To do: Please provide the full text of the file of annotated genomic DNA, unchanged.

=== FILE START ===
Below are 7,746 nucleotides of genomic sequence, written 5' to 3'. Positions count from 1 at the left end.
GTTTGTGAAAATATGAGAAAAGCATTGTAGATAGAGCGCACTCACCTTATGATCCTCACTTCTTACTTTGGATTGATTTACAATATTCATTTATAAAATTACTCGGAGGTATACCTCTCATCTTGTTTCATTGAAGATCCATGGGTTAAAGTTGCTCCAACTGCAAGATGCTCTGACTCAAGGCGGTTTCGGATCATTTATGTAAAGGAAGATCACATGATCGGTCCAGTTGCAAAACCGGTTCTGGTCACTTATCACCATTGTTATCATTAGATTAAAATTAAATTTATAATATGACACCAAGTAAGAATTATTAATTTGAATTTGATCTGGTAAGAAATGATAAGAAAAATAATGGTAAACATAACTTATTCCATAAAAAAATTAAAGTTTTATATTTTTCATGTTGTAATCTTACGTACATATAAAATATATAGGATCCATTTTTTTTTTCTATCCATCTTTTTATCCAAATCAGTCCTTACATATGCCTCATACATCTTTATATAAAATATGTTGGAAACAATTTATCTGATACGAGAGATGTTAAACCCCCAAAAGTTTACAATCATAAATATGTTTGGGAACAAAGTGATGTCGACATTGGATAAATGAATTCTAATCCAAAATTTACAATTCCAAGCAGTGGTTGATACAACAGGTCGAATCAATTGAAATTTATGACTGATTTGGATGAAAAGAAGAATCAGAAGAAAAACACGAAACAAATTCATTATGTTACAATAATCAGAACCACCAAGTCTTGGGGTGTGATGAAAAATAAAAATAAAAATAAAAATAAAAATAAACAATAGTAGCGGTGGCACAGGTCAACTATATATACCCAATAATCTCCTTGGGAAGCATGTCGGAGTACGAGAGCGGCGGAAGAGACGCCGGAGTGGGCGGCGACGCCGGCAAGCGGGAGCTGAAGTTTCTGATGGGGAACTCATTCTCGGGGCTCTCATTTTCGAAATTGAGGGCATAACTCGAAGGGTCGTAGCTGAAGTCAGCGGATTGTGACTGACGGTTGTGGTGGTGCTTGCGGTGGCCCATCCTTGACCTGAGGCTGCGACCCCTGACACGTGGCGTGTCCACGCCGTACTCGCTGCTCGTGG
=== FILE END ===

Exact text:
Below are 7,746 nucleotides of genomic sequence, written 5' to 3'. Positions count from 1 at the left end.
GTTTGTGAAAATATGAGAAAAGCATTGTAGATAGAGCGCACTCACCTTATGATCCTCACTTCTTACTTTGGATTGATTTACAATATTCATTTATAAAATTACTCGGAGGTATACCTCTCATCTTGTTTCATTGAAGATCCATGGGTTAAAGTTGCTCCAACTGCAAGATGCTCTGACTCAAGGCGGTTTCGGATCATTTATGTAAAGGAAGATCACATGATCGGTCCAGTTGCAAAACCGGTTCTGGTCACTTATCACCATTGTTATCATTAGATTAAAATTAAATTTATAATATGACACCAAGTAAGAATTATTAATTTGAATTTGATCTGGTAAGAAATGATAAGAAAAATAATGGTAAACATAACTTATTCCATAAAAAAATTAAAGTTTTATATTTTTCATGTTGTAATCTTACGTACATATAAAATATATAGGATCCATTTTTTTTTTCTATCCATCTTTTTATCCAAATCAGTCCTTACATATGCCTCATACATCTTTATATAAAATATGTTGGAAACAATTTATCTGATACGAGAGATGTTAAACCCCCAAAAGTTTACAATCATAAATATGTTTGGGAACAAAGTGATGTCGACATTGGATAAATGAATTCTAATCCAAAATTTACAATTCCAAGCAGTGGTTGATACAACAGGTCGAATCAATTGAAATTTATGACTGATTTGGATGAAAAGAAGAATCAGAAGAAAAACACGAAACAAATTCATTATGTTACAATAATCAGAACCACCAAGTCTTGGGGTGTGATGAAAAATAAAAATAAAAATAAAAATAAAAATAAACAATAGTAGCGGTGGCACAGGTCAACTATATATACCCAATAATCTCCTTGGGAAGCATGTCGGAGTACGAGAGCGGCGGAAGAGACGCCGGAGTGGGCGGCGACGCCGGCAAGCGGGAGCTGAAGTTTCTGATGGGGAACTCATTCTCGGGGCTCTCATTTTCGAAATTGAGGGCATAACTCGAAGGGTCGTAGCTGAAGTCAGCGGATTGTGACTGACGGTTGTGGTGGTGCTTGCGGTGGCCCATCCTTGACCTGAGGCTGCGACCCCTGACACGTGGCGTGTCCACGCCGTACTCGCTGCTCGTGG